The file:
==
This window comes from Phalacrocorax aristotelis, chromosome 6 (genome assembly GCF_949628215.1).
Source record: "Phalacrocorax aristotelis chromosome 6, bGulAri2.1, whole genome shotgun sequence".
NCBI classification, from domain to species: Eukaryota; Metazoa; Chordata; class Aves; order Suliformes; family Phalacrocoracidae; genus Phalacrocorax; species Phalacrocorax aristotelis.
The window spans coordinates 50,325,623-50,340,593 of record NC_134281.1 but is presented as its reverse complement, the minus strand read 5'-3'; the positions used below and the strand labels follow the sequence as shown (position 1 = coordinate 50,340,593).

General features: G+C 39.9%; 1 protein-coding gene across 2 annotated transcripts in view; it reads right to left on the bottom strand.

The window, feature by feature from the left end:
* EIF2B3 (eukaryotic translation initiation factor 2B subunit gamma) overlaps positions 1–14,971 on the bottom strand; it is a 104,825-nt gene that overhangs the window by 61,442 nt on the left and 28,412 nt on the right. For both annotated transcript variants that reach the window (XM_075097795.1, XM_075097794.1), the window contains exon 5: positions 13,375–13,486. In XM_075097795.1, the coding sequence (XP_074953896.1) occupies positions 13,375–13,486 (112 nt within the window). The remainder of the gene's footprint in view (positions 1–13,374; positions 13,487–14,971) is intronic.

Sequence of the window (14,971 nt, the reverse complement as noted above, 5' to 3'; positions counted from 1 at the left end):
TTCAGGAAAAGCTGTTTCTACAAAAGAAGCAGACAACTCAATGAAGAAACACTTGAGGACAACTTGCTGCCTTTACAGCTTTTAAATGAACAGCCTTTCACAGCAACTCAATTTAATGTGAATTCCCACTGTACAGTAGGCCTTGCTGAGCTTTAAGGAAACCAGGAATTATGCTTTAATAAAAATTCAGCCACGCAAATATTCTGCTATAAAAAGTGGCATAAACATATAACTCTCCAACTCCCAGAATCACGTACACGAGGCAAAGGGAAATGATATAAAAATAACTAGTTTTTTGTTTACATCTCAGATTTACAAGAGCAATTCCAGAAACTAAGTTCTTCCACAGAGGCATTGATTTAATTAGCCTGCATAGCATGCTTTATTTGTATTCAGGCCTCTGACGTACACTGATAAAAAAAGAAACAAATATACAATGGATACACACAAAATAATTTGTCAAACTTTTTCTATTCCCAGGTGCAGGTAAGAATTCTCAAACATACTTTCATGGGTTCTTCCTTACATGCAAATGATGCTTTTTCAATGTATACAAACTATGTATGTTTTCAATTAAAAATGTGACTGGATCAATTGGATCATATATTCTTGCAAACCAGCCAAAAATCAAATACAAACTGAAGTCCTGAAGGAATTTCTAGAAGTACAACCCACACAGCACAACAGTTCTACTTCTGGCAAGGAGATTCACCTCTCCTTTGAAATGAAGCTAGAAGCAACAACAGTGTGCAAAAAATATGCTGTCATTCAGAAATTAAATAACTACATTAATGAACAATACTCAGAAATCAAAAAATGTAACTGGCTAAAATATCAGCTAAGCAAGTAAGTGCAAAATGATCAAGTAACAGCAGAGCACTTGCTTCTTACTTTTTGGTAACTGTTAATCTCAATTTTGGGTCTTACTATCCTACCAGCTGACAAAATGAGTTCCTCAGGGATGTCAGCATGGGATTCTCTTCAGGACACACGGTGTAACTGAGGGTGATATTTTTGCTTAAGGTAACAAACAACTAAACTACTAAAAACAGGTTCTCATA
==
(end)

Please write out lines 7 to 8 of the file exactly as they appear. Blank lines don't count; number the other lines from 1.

* EIF2B3 (eukaryotic translation initiation factor 2B subunit gamma) overlaps positions 1–14,971 on the bottom strand; it is a 104,825-nt gene that overhangs the window by 61,442 nt on the left and 28,412 nt on the right. For both annotated transcript variants that reach the window (XM_075097795.1, XM_075097794.1), the window contains exon 5: positions 13,375–13,486. In XM_075097795.1, the coding sequence (XP_074953896.1) occupies positions 13,375–13,486 (112 nt within the window). The remainder of the gene's footprint in view (positions 1–13,374; positions 13,487–14,971) is intronic.

Sequence of the window (14,971 nt, the reverse complement as noted above, 5' to 3'; positions counted from 1 at the left end):